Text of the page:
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New Study Says Many Residents Fear Nursing Home Retaliation

A nursing home resident covers her face in fear.

Nursing home retaliation involves negative actions taken by nursing home staff or administration against residents. It’s often done as a response to complaints or concerns raised by those residents. This can include various forms of punishment, neglect, or abuse.

Fear of retaliation means some residents won’t report abuse or neglect

The fear of such retaliation often discourages residents from voicing legitimate concerns about their care or the conditions of a nursing home. This creates a cycle of silence and potential mistreatment.

Attorney George S. Johnson has seen this level of nursing home abuse and neglect far too often. That’s why Attorney Johnson and his legal team are dedicated to holding responsible parties accountable and getting justice for victims and their loved ones.

What types of nursing home retaliation do residents fear?

In nursing homes, many residents, such as one anonymous individual, remain silent about their care due to fear of staff retaliation. This fear leads to serious emotional, psychological, and physical impacts. Unfortunately, this issue has been ignored in both policy and research.

Eilon Caspi, a gerontologist and assistant research professor at UConn’s Institute for Collaboration on Health, Intervention, and Policy, seeks to address this gap with his new study in the Journal of Applied Gerontology.

Caspi analyzed 100 survey and complaint reports from state agencies across 30 states. His work represents the most comprehensive analysis to date regarding the fear of retaliation among U.S. nursing home residents.

The study delves into four aspects of this issue:

  • The fear of retaliation itself.
  • Allegations and perceptions of threats of retaliation.
  • Actual retaliation.
  • Its emotional consequences on residents.

How does the power imbalance between residents and staff lead to nursing home retaliation?

According to the National Long-Term Care Ombudsman Resource Center, the fear of retaliation is a major reason residents hesitate to pursue complaints. Residents depend on staff for basic needs, which can amplify their fear of potential repercussions.

Caspi’s findings reveal various forms of retaliation, including threats of eviction, physical violence, delayed care, and aggressive confrontations. These fears and actual events of retaliation lead to resident suffering and are inadequately addressed in current practices.

A key factor in this fear is the power imbalance between staff and residents. This imbalance often results in unreported or underreported abuse due to residents' fear of retaliation or staff protecting their colleagues.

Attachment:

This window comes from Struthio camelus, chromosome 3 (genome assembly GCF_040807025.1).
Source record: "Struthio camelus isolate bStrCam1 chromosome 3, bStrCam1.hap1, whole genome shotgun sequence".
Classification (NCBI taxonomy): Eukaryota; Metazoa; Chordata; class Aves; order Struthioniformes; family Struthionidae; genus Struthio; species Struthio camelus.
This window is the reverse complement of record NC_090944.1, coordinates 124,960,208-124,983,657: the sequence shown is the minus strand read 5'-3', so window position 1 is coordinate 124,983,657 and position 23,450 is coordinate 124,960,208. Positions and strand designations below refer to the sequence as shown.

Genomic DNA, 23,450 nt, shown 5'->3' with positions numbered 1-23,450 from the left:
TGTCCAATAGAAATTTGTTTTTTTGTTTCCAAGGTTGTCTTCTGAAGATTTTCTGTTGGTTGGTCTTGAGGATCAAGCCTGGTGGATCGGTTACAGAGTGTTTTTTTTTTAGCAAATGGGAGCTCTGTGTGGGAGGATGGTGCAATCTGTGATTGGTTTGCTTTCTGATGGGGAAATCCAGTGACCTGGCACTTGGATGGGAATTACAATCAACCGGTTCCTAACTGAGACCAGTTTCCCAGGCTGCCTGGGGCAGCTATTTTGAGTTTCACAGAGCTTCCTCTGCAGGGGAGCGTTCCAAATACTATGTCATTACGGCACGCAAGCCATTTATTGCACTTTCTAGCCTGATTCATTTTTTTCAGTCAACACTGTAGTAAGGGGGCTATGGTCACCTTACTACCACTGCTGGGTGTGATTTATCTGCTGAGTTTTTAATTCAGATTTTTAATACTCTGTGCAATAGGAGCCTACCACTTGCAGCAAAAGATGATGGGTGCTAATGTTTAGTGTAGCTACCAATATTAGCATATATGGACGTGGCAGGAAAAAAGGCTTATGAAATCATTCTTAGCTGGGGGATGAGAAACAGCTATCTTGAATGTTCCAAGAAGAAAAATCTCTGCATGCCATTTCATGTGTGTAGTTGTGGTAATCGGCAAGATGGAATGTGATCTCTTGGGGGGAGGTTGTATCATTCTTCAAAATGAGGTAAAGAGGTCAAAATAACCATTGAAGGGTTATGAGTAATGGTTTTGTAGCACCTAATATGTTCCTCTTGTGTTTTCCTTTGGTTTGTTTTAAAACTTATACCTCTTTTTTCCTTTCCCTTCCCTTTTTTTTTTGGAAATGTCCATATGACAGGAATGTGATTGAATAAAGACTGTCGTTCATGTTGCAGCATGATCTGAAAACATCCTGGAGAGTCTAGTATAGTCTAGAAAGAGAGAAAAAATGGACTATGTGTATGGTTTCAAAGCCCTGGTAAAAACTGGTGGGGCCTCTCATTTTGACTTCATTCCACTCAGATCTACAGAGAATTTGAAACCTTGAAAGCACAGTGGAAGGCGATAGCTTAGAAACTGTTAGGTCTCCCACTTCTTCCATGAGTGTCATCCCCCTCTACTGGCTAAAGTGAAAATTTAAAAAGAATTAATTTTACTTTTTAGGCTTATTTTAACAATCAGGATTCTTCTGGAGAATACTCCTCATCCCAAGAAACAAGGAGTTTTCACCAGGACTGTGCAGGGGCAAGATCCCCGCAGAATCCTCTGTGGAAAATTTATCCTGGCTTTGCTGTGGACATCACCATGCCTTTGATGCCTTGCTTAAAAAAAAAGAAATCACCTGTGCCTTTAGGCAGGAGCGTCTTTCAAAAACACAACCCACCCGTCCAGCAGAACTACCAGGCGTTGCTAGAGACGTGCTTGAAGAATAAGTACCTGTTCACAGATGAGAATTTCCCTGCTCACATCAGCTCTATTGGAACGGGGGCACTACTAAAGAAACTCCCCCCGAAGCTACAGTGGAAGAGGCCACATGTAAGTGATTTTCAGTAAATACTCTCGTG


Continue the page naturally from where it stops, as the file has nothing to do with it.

Caspi notes that this dynamic can lead to a state of learned helplessness, where residents stop voicing concerns due to repeated failures to effect change.

How can retaliation in nursing homes be prevented?

Caspi’s study suggests several implications for policy and practice. These include:

  • Educational programs for residents, families, and staff.
  • Oversight and enforcement of federal rights.
  • National and state awareness campaigns.

Education would empower residents and families to address neglect and retaliation and clarify what constitutes retaliation.

Connecticut state law mandates annual staff training on fear of retaliation in nursing homes. This covers complaint rights, examples of retaliation, and prevention strategies. However, this requirement is unique to Connecticut and doesn’t extend to assisted living facilities. This is a gap that needs to be addressed.

Caspi argues that all states should enact similar laws and expand them to include assisted living residences. Additionally, he advocates for strengthened federal oversight and enforcement related to the fear of retaliation.

Currently, the Centers for Medicare & Medicaid Services (CMS) doesn’t have a central tracking system in place for its 15,000 nursing homes. Additionally, the National Ombudsman Reporting System records only complaints of actual retaliation, not the fear of it.

Caspi stresses the importance of tracking and addressing the fear of retaliation. He states, “Left untracked, the phenomenon remains invisible, important opportunities for learning and prevention are missed, and vulnerable residents remain silenced.”

Review your legal options if a loved one was harmed in a nursing home

Nursing home staff and administrators have a duty to protect and care for residents. When they fail to uphold this duty, residents have the right to complain and voice their concerns. Staff and administrators who retaliate against residents should be held accountable.

If your loved one was harmed in a Georgia nursing home, the legal team at Johnson Greer Law Group can protect your family’s rights.

Contact us online or call our Decatur law office for a free consultation. We’ll go over your legal options and answer any questions you have regarding your potential claim.

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